James 4:14 “Whereas ye know not what shall be on the morrow. For what is your life? It is even a vapour, that appeareth for a little time, and then vanisheth away.”
I was standing in line at the checkout in the bread store when I got the shock of my life. As I approached the cashier with the sack of freshly baked “pão francês” I glanced down at the stack of newspapers by the cash register and I immediately recognized the face of the person on the front page! It was Daniel who had lived for a time at the Indian village of Milho. The headline said something about his brutal death and his body concealed in a secluded country well. I picked up the newspaper and quickly headed home to be able to read the story and understand what had taken place and why.
Daniels father, Bento, and his stepmother, Erminia, had lived at the village of Milho for many years. Daniel was one of Sr. Bento’s sons from a previous marriage and had lived a life in the world. One day he showed up at the village to visit his family and decided to call it home and soon started planting his own garden. It wasn’t long before Daniel began visiting the village church and became quite faithful in attendance. Daniel professed to have made a decision in the past and did show an interest in spiritual matters. But just like he showed up out of nowhere, he eventually disappeared back into the world, getting a job as a delivery truck driver between small interior towns.
Jane and I were now ministering in a new work, Grace Baptist Church, in Boa Vista the state capital. Sr. Bento and Erminia had moved back to the city and were now attending our church. In fact, we had seen them the day before in our Sunday services and everything seemed to be normal for them.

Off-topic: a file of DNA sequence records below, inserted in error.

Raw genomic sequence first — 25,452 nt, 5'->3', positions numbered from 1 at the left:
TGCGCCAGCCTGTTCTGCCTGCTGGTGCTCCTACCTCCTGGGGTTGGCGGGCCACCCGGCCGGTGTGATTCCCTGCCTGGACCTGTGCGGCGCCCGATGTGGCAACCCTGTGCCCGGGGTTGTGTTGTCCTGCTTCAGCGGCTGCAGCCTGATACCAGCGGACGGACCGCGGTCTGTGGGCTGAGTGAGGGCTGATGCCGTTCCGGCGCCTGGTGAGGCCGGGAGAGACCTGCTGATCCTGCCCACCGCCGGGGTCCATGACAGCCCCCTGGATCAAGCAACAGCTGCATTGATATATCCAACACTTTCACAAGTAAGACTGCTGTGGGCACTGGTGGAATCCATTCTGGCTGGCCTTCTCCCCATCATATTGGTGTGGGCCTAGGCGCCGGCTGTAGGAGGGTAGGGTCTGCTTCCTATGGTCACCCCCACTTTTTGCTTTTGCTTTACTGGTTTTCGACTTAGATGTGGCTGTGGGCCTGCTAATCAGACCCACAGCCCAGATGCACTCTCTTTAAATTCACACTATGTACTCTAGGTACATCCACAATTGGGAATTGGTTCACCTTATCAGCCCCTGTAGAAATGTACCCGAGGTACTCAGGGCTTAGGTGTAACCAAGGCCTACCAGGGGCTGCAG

I showed the news story to Jane and we read it and reread it. The story said that Daniel had been murdered and had been thrown down a well in the night. Someone who had been out for a late-night stroll saw somebody throw something down the well in the darkness. About three days later with Daniel missing, the person went to the police with his story. I looked at Jane and said, “Sr. Bento and Erminia don’t know about this. We are going to have to break the news to them.” We quickly got ready and drove to their home with heavy hearts thinking about how to break the news. When we arrived we discovered that they already knew. They had been advised about fifteen minutes before. The body was so decomposed that an older son had to go to the morgue to identify it so it could be taken immediately to the cemetery. Oh, the poor parents! Their tears flowed and we sat, prayed and comforted them.
The big question was, how do we bring closure to the family? How can you have a funeral without a body? We decided to call the church family together for a late afternoon memorial service. I went home, found a picture of Daniel, enlarged it, printed it off and put it on the communion table at the front of the church. We sang, read God’s Word, prayed, shed tears together and comforted the family. Sr. Bento and Erminia seemed to handle it well but no doubt had broken hearts for a long time.
Less than eight hours after seeing the newspaper with Daniel’s picture that morning, our memorial service was over. How our plans for the day had changed. It was an experience for us to always be ready for whatever a day may bring forth and be ready to comfort the broken hearted.
I Peter 3:15 “But sanctify the Lord God in your hearts: and be ready always to give an answer to every man that asketh you a reason of the hope that is in you with meekness and fear:”